Aspion is wholly owned by Adventa Capital Pte Ltd, whose major shareholders are Low Chin Guan and Singapore-based private equity fund Southern Capital Group Pte Ltd.
“Low, the major shareholder of Aspion, will continue to manage Aspion’s surgical glove business segment and we intend to offer him a key position in the group,” said Lim.
Aspion’s Kulim plant houses the company’s most recent technology and research and development centre. It also has manufacturing facilities in Kluang, Johor and Kota Bahru, Kelantan, catering mainly for examination gloves.
Aspion owns cutting-edge technology, namely, its Finessis surgical glove which is known to be the only technology capable of reducing the number of viruses (such as HIV) transferred in cases of percutaneous injury.
The news of the proposed acquisition of Aspion is not surprising, as the market has been anticipating it since Lim mentioned a month ago that the company would be announcing a major acquisition that could possibly cost more than RM1bil.
And he has made it clear that Top Glove has been on the lookout for mergers and acquisitions (M&As) for the last several years.
“We have been exploring non-listed glove players for a long time as part of our M&A expansion plans.
“However, some (companies) are not ready to do it.
“As for Aspion, most of our discussions were arrived at two months ago and it is a profitable company with presence in western Europe, the United States and Japan,” Lim noted, adding that this complemented Top Glove’s business, as it was present mostly in the emerging markets.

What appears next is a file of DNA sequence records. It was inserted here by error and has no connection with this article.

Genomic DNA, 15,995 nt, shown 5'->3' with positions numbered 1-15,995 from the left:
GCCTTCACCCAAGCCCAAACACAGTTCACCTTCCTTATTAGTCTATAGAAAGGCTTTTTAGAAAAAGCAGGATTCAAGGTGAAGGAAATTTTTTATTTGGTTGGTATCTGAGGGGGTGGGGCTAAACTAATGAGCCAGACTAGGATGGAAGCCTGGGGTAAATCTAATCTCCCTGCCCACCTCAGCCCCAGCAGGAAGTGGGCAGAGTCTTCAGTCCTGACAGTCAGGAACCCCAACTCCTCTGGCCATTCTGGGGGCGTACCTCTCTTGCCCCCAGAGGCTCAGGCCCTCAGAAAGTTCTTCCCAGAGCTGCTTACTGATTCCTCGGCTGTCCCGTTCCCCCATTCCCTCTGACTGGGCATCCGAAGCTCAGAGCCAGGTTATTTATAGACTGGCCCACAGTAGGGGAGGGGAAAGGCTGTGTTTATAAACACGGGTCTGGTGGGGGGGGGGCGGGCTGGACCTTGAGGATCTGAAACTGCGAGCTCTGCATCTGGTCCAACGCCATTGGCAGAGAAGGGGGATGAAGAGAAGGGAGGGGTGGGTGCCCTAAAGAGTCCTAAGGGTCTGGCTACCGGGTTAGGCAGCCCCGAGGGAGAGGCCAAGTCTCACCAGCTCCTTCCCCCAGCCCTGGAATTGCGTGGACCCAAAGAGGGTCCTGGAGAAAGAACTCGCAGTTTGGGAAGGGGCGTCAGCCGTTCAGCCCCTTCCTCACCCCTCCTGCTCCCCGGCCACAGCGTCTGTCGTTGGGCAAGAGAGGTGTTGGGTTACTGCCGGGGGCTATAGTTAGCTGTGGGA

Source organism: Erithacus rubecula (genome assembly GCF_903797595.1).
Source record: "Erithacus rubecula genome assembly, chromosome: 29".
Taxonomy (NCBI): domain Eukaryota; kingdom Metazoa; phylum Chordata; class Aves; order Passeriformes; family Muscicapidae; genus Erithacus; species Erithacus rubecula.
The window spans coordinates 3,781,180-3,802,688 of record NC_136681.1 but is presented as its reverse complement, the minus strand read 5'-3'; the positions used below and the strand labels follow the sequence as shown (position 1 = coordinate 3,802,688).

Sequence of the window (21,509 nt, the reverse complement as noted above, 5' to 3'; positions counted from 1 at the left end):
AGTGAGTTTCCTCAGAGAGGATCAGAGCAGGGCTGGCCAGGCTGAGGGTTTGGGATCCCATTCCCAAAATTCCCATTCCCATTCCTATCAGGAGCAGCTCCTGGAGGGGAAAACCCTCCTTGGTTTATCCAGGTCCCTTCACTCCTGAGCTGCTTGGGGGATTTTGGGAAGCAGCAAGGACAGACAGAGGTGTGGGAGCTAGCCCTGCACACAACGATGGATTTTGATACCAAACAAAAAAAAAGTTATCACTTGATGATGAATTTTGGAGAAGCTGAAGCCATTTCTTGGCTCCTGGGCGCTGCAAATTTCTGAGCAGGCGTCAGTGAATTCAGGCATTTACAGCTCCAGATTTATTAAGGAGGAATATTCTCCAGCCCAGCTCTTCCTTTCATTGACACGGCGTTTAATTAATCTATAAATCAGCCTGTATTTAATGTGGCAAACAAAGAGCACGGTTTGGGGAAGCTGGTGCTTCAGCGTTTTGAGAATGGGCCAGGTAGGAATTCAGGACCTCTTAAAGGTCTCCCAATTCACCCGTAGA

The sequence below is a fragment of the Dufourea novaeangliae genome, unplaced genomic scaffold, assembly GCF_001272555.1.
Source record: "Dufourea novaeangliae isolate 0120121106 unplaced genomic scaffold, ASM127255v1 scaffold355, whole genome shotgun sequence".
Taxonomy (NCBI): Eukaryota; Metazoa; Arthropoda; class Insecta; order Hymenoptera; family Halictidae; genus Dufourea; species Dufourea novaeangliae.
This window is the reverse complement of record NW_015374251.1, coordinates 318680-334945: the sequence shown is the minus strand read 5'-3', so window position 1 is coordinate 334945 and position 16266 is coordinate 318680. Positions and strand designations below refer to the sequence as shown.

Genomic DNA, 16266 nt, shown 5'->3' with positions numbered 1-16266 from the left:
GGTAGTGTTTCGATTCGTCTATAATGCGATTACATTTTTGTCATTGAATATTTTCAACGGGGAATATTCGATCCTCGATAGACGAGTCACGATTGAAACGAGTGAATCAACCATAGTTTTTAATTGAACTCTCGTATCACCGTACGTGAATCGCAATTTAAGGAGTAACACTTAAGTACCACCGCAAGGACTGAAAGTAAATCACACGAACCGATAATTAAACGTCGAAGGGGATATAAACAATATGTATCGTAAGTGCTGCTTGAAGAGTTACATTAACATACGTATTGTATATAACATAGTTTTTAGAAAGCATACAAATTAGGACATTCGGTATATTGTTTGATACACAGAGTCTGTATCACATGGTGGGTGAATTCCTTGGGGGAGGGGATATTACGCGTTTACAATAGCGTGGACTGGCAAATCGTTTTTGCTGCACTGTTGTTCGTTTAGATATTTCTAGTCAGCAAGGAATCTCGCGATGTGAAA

Top Glove shares closed up 10 sen or 1.48% to RM6.85 yesterday, with 5.91 million shares being traded. At this price, the company is worth RM8.6bil.

Read more at https://www.thestar.com.my/business/business-news/2017/11/28/aspion-profit-boost-for-top-glove/#UoJJiCzqj9vyCUZD.99
Top Glove Corp Bhd. says the plan to buy surgical glove maker Aspion Sdn Bhd for at least RM1.3bil will boost the group’s profits by a fifth in the financial year ending Aug 31, 2018 (FY18) and accelerate the group’s expansion into the highly lucrative segment of the market.

As it is, Aspion commands a healthy 30% gross profit margin on its business, while Top Glove’s own smaller surgical glove unit generates about 20% gross profit from sales.
“We expect to sign the sale and purchase agreement next month and the completion of the acquisition is targeted for February 2018,” Top Glove’s founder and executive chairman Tan Sri Lim Wee Chai said.
“Aspion is expected to contribute around 20% of profits and revenue to Top Glove,” he told StarBiz yesterday. 
Top Glove has a 12% global market share in this segment, producing 665 million pieces a year. The surgical glove segment, prior to the acquisition, contributed about 5% of Top Glove’s revenue.
“The acquisition will make Top Glove the largest exporter of surgical gloves in Malaysia, with a production capacity of 1.8 billion pieces in FY18 and become the world’s largest surgical glove manufacturer,” Lim said.
Top Glove made a net profit of RM332mil for FY17 ended Aug 31, the company said last month.
The market is projecting the company to make around RM400mil in FY18, based on consensus estimates after the deal was announced last Friday.
Top Glove had earlier said it had entered into a term sheet with Adventa Capital Pte Ltd to buy Aspion in a deal worth between RM1.3bil and RM1.4bil.

Aspion has provided a profit after tax guarantee of RM80mil for the year ending Oct 31, 2018.
Aspion is wholly owned by Adventa Capital Pte Ltd, whose major shareholders are Low Chin Guan and Singapore-based private equity fund Southern Capital Group Pte Ltd.
“Low, the major shareholder of Aspion, will continue to manage Aspion’s surgical glove business segment and we intend to offer him a key position in the group,” said Lim.